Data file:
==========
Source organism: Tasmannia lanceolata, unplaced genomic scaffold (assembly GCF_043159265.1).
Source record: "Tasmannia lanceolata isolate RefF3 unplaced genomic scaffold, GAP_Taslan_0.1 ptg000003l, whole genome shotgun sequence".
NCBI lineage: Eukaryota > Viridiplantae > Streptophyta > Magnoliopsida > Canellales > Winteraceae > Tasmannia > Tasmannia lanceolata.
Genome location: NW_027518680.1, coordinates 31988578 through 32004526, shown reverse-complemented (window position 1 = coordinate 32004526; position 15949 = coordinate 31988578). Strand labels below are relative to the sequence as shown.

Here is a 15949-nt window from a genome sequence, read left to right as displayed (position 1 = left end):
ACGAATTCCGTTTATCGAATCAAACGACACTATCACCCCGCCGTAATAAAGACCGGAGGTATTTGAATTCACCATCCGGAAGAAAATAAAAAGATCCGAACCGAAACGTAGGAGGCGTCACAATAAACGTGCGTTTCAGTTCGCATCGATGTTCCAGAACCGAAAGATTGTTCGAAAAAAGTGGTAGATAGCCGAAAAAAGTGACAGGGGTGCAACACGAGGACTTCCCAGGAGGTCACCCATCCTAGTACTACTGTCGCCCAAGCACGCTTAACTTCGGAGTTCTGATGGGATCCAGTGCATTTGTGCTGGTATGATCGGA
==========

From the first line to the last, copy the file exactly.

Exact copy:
Source organism: Tasmannia lanceolata, unplaced genomic scaffold (assembly GCF_043159265.1).
Source record: "Tasmannia lanceolata isolate RefF3 unplaced genomic scaffold, GAP_Taslan_0.1 ptg000003l, whole genome shotgun sequence".
NCBI lineage: Eukaryota > Viridiplantae > Streptophyta > Magnoliopsida > Canellales > Winteraceae > Tasmannia > Tasmannia lanceolata.
Genome location: NW_027518680.1, coordinates 31988578 through 32004526, shown reverse-complemented (window position 1 = coordinate 32004526; position 15949 = coordinate 31988578). Strand labels below are relative to the sequence as shown.

Here is a 15949-nt window from a genome sequence, read left to right as displayed (position 1 = left end):
ACGAATTCCGTTTATCGAATCAAACGACACTATCACCCCGCCGTAATAAAGACCGGAGGTATTTGAATTCACCATCCGGAAGAAAATAAAAAGATCCGAACCGAAACGTAGGAGGCGTCACAATAAACGTGCGTTTCAGTTCGCATCGATGTTCCAGAACCGAAAGATTGTTCGAAAAAAGTGGTAGATAGCCGAAAAAAGTGACAGGGGTGCAACACGAGGACTTCCCAGGAGGTCACCCATCCTAGTACTACTGTCGCCCAAGCACGCTTAACTTCGGAGTTCTGATGGGATCCAGTGCATTTGTGCTGGTATGATCGGA